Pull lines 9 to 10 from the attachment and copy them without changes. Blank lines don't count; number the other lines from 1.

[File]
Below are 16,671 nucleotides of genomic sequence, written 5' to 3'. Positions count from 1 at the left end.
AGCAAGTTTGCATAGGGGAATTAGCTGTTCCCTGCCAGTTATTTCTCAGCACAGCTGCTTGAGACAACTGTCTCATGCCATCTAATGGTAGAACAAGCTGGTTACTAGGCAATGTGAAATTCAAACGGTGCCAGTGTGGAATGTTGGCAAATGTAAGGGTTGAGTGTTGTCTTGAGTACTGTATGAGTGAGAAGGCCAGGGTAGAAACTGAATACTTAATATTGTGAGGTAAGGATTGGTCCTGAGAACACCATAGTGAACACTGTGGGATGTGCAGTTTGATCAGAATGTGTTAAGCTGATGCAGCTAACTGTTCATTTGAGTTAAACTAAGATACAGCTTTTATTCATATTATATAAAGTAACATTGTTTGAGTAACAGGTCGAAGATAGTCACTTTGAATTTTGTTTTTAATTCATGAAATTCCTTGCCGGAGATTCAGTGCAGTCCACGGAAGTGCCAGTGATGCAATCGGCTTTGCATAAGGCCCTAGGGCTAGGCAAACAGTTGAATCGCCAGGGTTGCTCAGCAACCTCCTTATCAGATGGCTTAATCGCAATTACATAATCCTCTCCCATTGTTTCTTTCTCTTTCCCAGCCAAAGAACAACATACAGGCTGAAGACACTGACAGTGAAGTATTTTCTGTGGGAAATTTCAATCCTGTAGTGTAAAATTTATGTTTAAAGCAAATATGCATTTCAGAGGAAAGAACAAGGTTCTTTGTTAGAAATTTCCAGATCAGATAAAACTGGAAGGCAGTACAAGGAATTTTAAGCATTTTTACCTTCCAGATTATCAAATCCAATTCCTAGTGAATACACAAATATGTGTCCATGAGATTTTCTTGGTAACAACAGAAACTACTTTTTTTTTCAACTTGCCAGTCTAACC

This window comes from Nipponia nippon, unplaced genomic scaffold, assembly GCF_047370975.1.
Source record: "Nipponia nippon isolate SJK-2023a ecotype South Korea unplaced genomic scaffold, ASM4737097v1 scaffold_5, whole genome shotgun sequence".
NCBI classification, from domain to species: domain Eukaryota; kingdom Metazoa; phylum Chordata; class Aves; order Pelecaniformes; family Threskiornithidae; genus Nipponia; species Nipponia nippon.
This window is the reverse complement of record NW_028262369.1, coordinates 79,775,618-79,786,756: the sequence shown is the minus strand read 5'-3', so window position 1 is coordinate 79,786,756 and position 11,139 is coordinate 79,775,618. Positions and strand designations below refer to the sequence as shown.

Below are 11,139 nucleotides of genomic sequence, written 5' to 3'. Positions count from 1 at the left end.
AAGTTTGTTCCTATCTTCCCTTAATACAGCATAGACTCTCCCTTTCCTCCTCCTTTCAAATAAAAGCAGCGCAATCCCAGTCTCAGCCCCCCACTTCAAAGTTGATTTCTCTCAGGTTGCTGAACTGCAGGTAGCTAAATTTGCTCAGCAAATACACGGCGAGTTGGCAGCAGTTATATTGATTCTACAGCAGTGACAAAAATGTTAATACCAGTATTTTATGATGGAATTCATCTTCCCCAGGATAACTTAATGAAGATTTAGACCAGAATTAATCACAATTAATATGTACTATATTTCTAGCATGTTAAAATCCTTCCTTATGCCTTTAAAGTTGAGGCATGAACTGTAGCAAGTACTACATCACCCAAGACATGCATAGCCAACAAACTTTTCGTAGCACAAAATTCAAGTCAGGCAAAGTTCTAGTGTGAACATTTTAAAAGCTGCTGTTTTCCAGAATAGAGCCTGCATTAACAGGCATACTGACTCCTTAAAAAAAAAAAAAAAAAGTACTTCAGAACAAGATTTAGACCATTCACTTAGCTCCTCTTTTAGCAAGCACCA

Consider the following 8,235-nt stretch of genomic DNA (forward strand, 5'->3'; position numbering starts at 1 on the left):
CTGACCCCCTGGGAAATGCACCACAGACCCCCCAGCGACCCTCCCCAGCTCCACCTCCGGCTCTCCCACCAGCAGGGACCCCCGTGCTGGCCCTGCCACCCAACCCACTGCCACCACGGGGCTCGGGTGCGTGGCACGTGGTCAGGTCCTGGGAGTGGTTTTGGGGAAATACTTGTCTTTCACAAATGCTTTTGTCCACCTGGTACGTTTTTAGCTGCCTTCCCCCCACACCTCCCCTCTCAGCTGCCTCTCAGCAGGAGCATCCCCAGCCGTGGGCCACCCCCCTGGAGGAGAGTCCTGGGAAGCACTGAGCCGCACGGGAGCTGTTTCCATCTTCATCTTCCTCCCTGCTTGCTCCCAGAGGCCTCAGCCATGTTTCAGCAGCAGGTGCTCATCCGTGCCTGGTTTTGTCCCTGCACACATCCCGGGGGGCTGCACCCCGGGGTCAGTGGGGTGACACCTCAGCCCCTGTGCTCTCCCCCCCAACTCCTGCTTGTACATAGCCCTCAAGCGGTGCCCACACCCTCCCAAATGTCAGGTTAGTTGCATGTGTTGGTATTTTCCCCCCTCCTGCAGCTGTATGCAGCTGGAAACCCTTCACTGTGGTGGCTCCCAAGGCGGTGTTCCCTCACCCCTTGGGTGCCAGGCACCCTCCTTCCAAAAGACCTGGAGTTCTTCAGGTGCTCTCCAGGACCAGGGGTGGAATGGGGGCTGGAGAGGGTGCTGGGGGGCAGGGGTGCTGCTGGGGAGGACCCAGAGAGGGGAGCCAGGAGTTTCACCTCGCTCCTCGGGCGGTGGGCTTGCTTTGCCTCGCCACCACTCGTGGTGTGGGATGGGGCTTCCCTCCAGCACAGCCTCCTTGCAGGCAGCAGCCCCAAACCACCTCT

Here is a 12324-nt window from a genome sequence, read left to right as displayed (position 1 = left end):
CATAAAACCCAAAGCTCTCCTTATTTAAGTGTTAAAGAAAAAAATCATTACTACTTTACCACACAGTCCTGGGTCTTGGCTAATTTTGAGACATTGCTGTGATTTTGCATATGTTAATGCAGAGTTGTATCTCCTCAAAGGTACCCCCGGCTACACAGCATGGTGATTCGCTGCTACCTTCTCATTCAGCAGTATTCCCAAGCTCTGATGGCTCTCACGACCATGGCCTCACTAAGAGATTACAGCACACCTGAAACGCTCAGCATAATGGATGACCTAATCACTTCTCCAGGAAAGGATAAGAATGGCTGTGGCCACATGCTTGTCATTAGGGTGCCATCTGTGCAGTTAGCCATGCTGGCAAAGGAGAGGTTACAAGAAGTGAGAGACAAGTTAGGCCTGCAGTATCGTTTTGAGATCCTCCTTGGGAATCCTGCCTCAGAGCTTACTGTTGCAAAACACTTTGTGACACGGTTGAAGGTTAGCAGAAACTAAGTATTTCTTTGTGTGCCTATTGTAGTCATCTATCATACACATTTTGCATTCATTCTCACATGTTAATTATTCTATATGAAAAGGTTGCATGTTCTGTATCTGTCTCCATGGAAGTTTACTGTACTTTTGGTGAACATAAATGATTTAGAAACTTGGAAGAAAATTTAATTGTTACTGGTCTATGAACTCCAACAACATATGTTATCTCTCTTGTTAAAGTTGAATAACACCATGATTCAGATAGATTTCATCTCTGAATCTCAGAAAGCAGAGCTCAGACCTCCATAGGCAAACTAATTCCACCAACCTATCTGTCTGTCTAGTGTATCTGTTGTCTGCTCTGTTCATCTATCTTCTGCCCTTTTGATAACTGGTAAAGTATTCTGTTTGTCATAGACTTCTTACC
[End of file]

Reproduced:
Consider the following 8,235-nt stretch of genomic DNA (forward strand, 5'->3'; position numbering starts at 1 on the left):
CTGACCCCCTGGGAAATGCACCACAGACCCCCCAGCGACCCTCCCCAGCTCCACCTCCGGCTCTCCCACCAGCAGGGACCCCCGTGCTGGCCCTGCCACCCAACCCACTGCCACCACGGGGCTCGGGTGCGTGGCACGTGGTCAGGTCCTGGGAGTGGTTTTGGGGAAATACTTGTCTTTCACAAATGCTTTTGTCCACCTGGTACGTTTTTAGCTGCCTTCCCCCCACACCTCCCCTCTCAGCTGCCTCTCAGCAGGAGCATCCCCAGCCGTGGGCCACCCCCCTGGAGGAGAGTCCTGGGAAGCACTGAGCCGCACGGGAGCTGTTTCCATCTTCATCTTCCTCCCTGCTTGCTCCCAGAGGCCTCAGCCATGTTTCAGCAGCAGGTGCTCATCCGTGCCTGGTTTTGTCCCTGCACACATCCCGGGGGGCTGCACCCCGGGGTCAGTGGGGTGACACCTCAGCCCCTGTGCTCTCCCCCCCAACTCCTGCTTGTACATAGCCCTCAAGCGGTGCCCACACCCTCCCAAATGTCAGGTTAGTTGCATGTGTTGGTATTTTCCCCCCTCCTGCAGCTGTATGCAGCTGGAAACCCTTCACTGTGGTGGCTCCCAAGGCGGTGTTCCCTCACCCCTTGGGTGCCAGGCACCCTCCTTCCAAAAGACCTGGAGTTCTTCAGGTGCTCTCCAGGACCAGGGGTGGAATGGGGGCTGGAGAGGGTGCTGGGGGGCAGGGGTGCTGCTGGGGAGGACCCAGAGAGGGGAGCCAGGAGTTTCACCTCGCTCCTCGGGCGGTGGGCTTGCTTTGCCTCGCCACCACTCGTGGTGTGGGATGGGGCTTCCCTCCAGCACAGCCTCCTTGCAGGCAGCAGCCCCAAACCACCTCT